Art Market

The Startling $2.5-Million Car Sculpture Driving Conversation at The Armory Show

Scott Indrisek
Mar 4, 2020 8:15PM

Edward and Nancy Kienholz, The Caddy Court, 1986-1987. Courtesy of the Estate of Nancy Reddin Kienholz and L.A. Louver.

This year’s Armory Show will have a dark heart, full of death and decay.

That’s not a cynical reflection on the state of the art market, but rather a statement of fact—thanks to The Caddy Court (1986–87), a sculpture by Ed and Nancy Reddin Kienholz that will have pride of place in the so-called “Town Square” of Pier 94. The large-scale, very-mixed-media work—which consists of a modified, working automobile housing a morbid menagerie of taxidermied animals—will be a literal centerpiece of the fair.

The Kienholzes were never known for being easy. (Ed passed away in 1994, Nancy in 2019; their long-time gallery L.A. Louver now manages their estate.) Perhaps Ed’s best-known work is Five Car Stud (1969–72), a masterpiece that debuted at Documenta 5 in 1972 and is currently owned by the Prada Foundation. Plenty of installations call themselves “immersive,” but this one upped the ante in truly uncomfortable ways—it’s a horrorshow of racial violence, a nightmare scenario made material.


When Ed and Nancy met in the early 1970s, they began working as a team, sharing a similarly bleak and enlightening vision of the 20th century. The Caddy Court was one of their collaborative works. If it lacks the sheer brutality of Five Car Stud, it’s still a challenging, raw, and consciously ugly spectacle.

The Caddy Court is quite large, incredibly detailed, and both seductive and repugnant in its form and material choice,” said Anne Ellegood, curator of The Armory Show’s Platform selection, of which the work will be a part. “It asks tough questions about the state of American democracy and what kind of country we want to live in.”

To make the sculpture’s main structure, a 1966 Dodge van was welded into the middle of a 1978 Cadillac. Inside the resulting Frankenstein-style vehicle, there’s a haunting scene intended to evoke a bizarro version of the U.S. Supreme Court—the justices reimagined as animals, including a ram and a bear.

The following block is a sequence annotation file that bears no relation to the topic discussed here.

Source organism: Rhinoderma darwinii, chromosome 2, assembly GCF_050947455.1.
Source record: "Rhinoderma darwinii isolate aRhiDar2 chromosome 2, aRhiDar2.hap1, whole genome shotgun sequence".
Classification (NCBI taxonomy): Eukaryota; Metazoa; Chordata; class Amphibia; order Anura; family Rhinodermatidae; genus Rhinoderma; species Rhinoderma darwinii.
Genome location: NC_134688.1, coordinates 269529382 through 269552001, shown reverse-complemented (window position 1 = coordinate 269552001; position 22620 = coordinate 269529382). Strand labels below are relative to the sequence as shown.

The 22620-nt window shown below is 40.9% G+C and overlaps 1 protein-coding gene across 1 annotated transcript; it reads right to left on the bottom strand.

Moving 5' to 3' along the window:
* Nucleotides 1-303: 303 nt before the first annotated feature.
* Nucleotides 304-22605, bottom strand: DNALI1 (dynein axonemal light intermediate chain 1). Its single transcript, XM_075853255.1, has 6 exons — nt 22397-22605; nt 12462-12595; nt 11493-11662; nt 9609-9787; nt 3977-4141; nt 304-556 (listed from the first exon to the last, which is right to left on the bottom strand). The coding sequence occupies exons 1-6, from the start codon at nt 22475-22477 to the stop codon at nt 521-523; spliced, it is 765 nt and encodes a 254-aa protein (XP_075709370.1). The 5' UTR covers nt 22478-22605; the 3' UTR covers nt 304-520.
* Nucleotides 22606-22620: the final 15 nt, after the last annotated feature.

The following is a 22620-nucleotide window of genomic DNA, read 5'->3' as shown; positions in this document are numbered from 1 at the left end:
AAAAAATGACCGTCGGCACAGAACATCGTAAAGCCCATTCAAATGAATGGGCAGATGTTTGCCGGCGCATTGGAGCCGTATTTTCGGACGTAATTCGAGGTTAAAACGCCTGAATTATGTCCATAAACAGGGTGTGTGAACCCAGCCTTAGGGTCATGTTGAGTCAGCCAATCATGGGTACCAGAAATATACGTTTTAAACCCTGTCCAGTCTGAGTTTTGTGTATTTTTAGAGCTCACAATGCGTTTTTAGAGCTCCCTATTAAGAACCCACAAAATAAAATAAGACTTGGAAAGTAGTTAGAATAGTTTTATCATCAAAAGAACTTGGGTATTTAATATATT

When the installation was created, Sandra Day O’Connor sat on the Supreme Court, the first woman in history to do so. The Kienholzes acknowledged her presence by adding a red high-heeled shoe beneath one of the taxidermied figures. (O’Connor, if you’re wondering, is represented as a coyote.)

A road-worthy sculpture

Edward and Nancy Kienholz, The Caddy Court, 1986-1987. Courtesy of the Estate of Nancy Reddin Kienholz and L.A. Louver.

The work nods to the early days of the Supreme Court, when justices literally traveled around the country, from town to town. A collection of corporate law books line the walls of the eerie interior. The mood is ghoulish; a viewer peeking her head into the installation couldn’t help but feel silently judged by this menagerie.

Moving the work presents logistical challenges, but it’s worth reiterating that the sculpture is actually functional in the automotive sense. In addition to being a car aficionado, Ed was also a crack carpenter—and, it seems, something of a control freak when it came to how his and Nancy’s works were stored, shipped, and displayed. Rather than leaving the minutiae of lighting up to exhibiting institutions, L.A. Louver explained, the couple made sure that each of their tableaux came with their own carefully calibrated set-up.

The Kienholzes used to drive The Caddy Court around the country from exhibition to exhibition. The gallery, of course, is not driving the work to New York; after consulting with colleagues at the Petersen Automotive Museum, L.A. Louver hired a professional auto-transport service to bring the car from Idaho (where the Kienholz estate’s storage is) to the East Coast.